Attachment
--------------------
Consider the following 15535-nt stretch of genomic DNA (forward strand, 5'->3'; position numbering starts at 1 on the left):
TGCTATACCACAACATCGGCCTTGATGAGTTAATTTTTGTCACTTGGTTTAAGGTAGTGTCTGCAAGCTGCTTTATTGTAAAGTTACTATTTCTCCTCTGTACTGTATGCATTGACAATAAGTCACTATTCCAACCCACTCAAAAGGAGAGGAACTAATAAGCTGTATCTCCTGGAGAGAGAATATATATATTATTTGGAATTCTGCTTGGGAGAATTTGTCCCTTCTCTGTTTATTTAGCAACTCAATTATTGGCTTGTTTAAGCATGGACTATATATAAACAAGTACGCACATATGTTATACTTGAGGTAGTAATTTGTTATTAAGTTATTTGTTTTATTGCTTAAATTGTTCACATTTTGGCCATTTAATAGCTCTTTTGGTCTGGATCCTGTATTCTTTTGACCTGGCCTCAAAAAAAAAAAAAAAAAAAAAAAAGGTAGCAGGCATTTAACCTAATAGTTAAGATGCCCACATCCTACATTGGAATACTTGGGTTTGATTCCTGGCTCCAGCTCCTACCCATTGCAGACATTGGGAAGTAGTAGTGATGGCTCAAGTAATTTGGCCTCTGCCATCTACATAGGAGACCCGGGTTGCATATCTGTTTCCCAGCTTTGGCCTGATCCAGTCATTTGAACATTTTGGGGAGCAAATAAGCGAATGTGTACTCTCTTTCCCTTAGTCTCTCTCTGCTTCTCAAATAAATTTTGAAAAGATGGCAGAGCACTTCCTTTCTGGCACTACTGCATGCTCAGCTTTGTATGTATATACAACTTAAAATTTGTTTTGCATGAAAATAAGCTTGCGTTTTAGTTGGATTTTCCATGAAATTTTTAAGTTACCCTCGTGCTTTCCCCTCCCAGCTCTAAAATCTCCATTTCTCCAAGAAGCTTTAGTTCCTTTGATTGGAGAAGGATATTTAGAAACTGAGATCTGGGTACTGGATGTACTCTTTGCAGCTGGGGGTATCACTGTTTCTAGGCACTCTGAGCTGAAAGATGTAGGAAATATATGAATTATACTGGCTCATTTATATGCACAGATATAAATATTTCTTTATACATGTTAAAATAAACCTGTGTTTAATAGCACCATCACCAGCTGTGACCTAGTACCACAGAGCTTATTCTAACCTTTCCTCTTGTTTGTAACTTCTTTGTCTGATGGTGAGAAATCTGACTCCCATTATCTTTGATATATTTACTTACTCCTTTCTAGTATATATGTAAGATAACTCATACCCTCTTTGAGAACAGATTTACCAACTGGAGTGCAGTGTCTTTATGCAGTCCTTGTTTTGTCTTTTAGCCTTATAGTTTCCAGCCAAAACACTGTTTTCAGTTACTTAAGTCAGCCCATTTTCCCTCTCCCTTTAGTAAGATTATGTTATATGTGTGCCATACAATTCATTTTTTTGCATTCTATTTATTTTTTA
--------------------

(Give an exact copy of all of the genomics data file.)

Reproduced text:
Consider the following 15535-nt stretch of genomic DNA (forward strand, 5'->3'; position numbering starts at 1 on the left):
TGCTATACCACAACATCGGCCTTGATGAGTTAATTTTTGTCACTTGGTTTAAGGTAGTGTCTGCAAGCTGCTTTATTGTAAAGTTACTATTTCTCCTCTGTACTGTATGCATTGACAATAAGTCACTATTCCAACCCACTCAAAAGGAGAGGAACTAATAAGCTGTATCTCCTGGAGAGAGAATATATATATTATTTGGAATTCTGCTTGGGAGAATTTGTCCCTTCTCTGTTTATTTAGCAACTCAATTATTGGCTTGTTTAAGCATGGACTATATATAAACAAGTACGCACATATGTTATACTTGAGGTAGTAATTTGTTATTAAGTTATTTGTTTTATTGCTTAAATTGTTCACATTTTGGCCATTTAATAGCTCTTTTGGTCTGGATCCTGTATTCTTTTGACCTGGCCTCAAAAAAAAAAAAAAAAAAAAAAAAGGTAGCAGGCATTTAACCTAATAGTTAAGATGCCCACATCCTACATTGGAATACTTGGGTTTGATTCCTGGCTCCAGCTCCTACCCATTGCAGACATTGGGAAGTAGTAGTGATGGCTCAAGTAATTTGGCCTCTGCCATCTACATAGGAGACCCGGGTTGCATATCTGTTTCCCAGCTTTGGCCTGATCCAGTCATTTGAACATTTTGGGGAGCAAATAAGCGAATGTGTACTCTCTTTCCCTTAGTCTCTCTCTGCTTCTCAAATAAATTTTGAAAAGATGGCAGAGCACTTCCTTTCTGGCACTACTGCATGCTCAGCTTTGTATGTATATACAACTTAAAATTTGTTTTGCATGAAAATAAGCTTGCGTTTTAGTTGGATTTTCCATGAAATTTTTAAGTTACCCTCGTGCTTTCCCCTCCCAGCTCTAAAATCTCCATTTCTCCAAGAAGCTTTAGTTCCTTTGATTGGAGAAGGATATTTAGAAACTGAGATCTGGGTACTGGATGTACTCTTTGCAGCTGGGGGTATCACTGTTTCTAGGCACTCTGAGCTGAAAGATGTAGGAAATATATGAATTATACTGGCTCATTTATATGCACAGATATAAATATTTCTTTATACATGTTAAAATAAACCTGTGTTTAATAGCACCATCACCAGCTGTGACCTAGTACCACAGAGCTTATTCTAACCTTTCCTCTTGTTTGTAACTTCTTTGTCTGATGGTGAGAAATCTGACTCCCATTATCTTTGATATATTTACTTACTCCTTTCTAGTATATATGTAAGATAACTCATACCCTCTTTGAGAACAGATTTACCAACTGGAGTGCAGTGTCTTTATGCAGTCCTTGTTTTGTCTTTTAGCCTTATAGTTTCCAGCCAAAACACTGTTTTCAGTTACTTAAGTCAGCCCATTTTCCCTCTCCCTTTAGTAAGATTATGTTATATGTGTGCCATACAATTCATTTTTTTGCATTCTATTTATTTTTTA